Misconceptions of Being an Introvert


All of my life people would describe me as shy, independent and sometimes aloof. Until I got to college, I would have agreed. It turns out, I’m an introvert. Introversion is a series of personality traits. People who are considered introverts tend to be more introspective focused more on thoughts, feelings and moods rather than be stimulated externally.

Here are some common misconceptions about me and the other half of the population that are considered introverts.


Introverts Hate People.

Whenever I hear this one, I immediately cringe. As an introvert, we lose energy when we’re interacting in large groups for an extended period of time. An extrovert, on the other hand, would gain energy in the same scenario. Introverts need time to “recharge” after these long interactions so that may be the reason why I’ll choose not to make plans directly after work or prefer to stay at home and chill for the weekend. Introverts do not innately hate interacting with people or love to be alone. I personally love to work in groups, however, at the end of the day, I need my alone time to recharge. Depending on my day, I may need a few moments alone or the remainder of my day needs to spend in bed binge-watching something on Netflix. Don’t take it personally if the introverted coworker decides to sit alone during lunch or wants to be alone during breaks. We are recharging and getting prepared to get through the rest of the day. We need this time to relax. Most of our relaxing needs to be done in a controlled environment, which usually means we need to be alone.

So if you’re wondering how you can get your introverted friend or coworker out the house/office. I’d suggest trying to plan an event so they can mentally prepare themselves for that additional social interaction. Making plans with them is a great opportunity for them to open up to you if they haven’t already.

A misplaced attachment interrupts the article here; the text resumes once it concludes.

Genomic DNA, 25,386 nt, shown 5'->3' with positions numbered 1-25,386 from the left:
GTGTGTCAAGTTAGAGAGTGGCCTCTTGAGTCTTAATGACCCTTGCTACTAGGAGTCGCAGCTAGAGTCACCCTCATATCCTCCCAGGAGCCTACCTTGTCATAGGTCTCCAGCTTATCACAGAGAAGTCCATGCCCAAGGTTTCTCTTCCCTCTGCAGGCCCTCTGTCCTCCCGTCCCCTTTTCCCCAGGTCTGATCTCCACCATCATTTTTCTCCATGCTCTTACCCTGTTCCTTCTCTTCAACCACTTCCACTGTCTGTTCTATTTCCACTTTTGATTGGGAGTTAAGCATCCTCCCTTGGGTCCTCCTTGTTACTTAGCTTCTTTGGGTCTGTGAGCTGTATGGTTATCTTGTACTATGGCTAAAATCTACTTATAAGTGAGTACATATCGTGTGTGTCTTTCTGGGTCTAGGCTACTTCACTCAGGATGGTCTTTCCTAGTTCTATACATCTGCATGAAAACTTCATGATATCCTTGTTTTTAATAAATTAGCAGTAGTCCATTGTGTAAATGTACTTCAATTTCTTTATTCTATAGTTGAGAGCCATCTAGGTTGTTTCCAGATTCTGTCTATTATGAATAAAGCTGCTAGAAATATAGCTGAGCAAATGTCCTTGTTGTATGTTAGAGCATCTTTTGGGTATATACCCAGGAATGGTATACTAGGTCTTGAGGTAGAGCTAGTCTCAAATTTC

Introverts Are Shy or Socially Awkward.

Because we are naturally reserved and quiet, people tend to assume that we are shy and socially awkward. This couldn’t be further from the truth. Although we do lose energy in large groups, we do not lack the ability to connect and interact with people. We are very observant as well as thinkers so often it’s difficult to try to manage multiple interactions at once when were processing everything happening. With that being said, we thrive in smaller groups. When you’re actively thinking about your surroundings, you more than likely won’t be as talkative as some extroverts. My reserved nature shouldn’t be confused either. I think before I speak. I try to determine whether I should offer my opinion to new people. Personally, I love one-on-one interactions. Getting to know people individually instead of all at once.If you come across an introvert struggling at a social gathering, don’t assume we’re being weird by choosing not to be the life of the party. We’re taking note of our environment and acting accordingly.


Introverts Can’t Change.

I’ll start by saying this, no one is completely an introvert or extrovert. There is a full spectrum and most people share qualities of both. People who have an equal balance of the qualities are called ambiverts. It’s okay to adapt to your surroundings. Sometimes to accomplish a task, we have to dig deep to pull out our inner extrovert. There have been times where I would have to give myself pep talks before I step out my car for work.

Don’t put yourself in a box or give others the power to do so. As humans, we like to categorize people and make assumptions for everything. Whether you’re an introvert, extrovert or ambivert, take pride in the qualities that make you, you. It’s easy to be pressured to sway one way or another when our environments change. When I’m at work (I work at a high school), I try to have high energy around my students. My coworkers, on the other hand, get my introverted side. This actually works out pretty well. There’s no need to feel stuck as one or the other. Sometimes it’s easy to blame our shortcomings on our qualities, but you have the ability to work past them. You may not be excellent in a certain area but we can’t view our personality as a determinant when it comes to being successful.


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